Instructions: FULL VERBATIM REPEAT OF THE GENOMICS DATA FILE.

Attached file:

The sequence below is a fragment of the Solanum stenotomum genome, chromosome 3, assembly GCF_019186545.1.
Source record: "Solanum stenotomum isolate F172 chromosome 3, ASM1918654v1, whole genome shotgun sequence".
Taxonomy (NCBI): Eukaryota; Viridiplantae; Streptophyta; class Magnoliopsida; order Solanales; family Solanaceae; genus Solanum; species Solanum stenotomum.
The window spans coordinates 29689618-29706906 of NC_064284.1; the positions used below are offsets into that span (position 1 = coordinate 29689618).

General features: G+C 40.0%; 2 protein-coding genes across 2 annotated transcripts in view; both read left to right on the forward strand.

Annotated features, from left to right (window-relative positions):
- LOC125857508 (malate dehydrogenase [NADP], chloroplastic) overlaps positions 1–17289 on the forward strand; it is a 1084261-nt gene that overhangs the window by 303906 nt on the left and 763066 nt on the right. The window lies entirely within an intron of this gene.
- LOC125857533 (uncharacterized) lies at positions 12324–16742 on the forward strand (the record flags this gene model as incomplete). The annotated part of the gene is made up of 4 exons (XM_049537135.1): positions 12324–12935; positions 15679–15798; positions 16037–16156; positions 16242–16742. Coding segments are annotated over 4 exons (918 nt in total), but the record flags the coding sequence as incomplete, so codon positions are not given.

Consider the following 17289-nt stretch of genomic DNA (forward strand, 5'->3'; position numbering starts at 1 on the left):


The sequence below is a fragment of the Solanum stenotomum genome, chromosome 3, assembly GCF_019186545.1.
Source record: "Solanum stenotomum isolate F172 chromosome 3, ASM1918654v1, whole genome shotgun sequence".
Taxonomy (NCBI): Eukaryota; Viridiplantae; Streptophyta; class Magnoliopsida; order Solanales; family Solanaceae; genus Solanum; species Solanum stenotomum.
The window spans coordinates 29689618-29706906 of NC_064284.1; the positions used below are offsets into that span (position 1 = coordinate 29689618).

General features: G+C 40.0%; 2 protein-coding genes across 2 annotated transcripts in view; both read left to right on the forward strand.

Annotated features, from left to right (window-relative positions):
- LOC125857508 (malate dehydrogenase [NADP], chloroplastic) overlaps positions 1–17289 on the forward strand; it is a 1084261-nt gene that overhangs the window by 303906 nt on the left and 763066 nt on the right. The window lies entirely within an intron of this gene.
- LOC125857533 (uncharacterized) lies at positions 12324–16742 on the forward strand (the record flags this gene model as incomplete). The annotated part of the gene is made up of 4 exons (XM_049537135.1): positions 12324–12935; positions 15679–15798; positions 16037–16156; positions 16242–16742. Coding segments are annotated over 4 exons (918 nt in total), but the record flags the coding sequence as incomplete, so codon positions are not given.

Consider the following 17289-nt stretch of genomic DNA (forward strand, 5'->3'; position numbering starts at 1 on the left):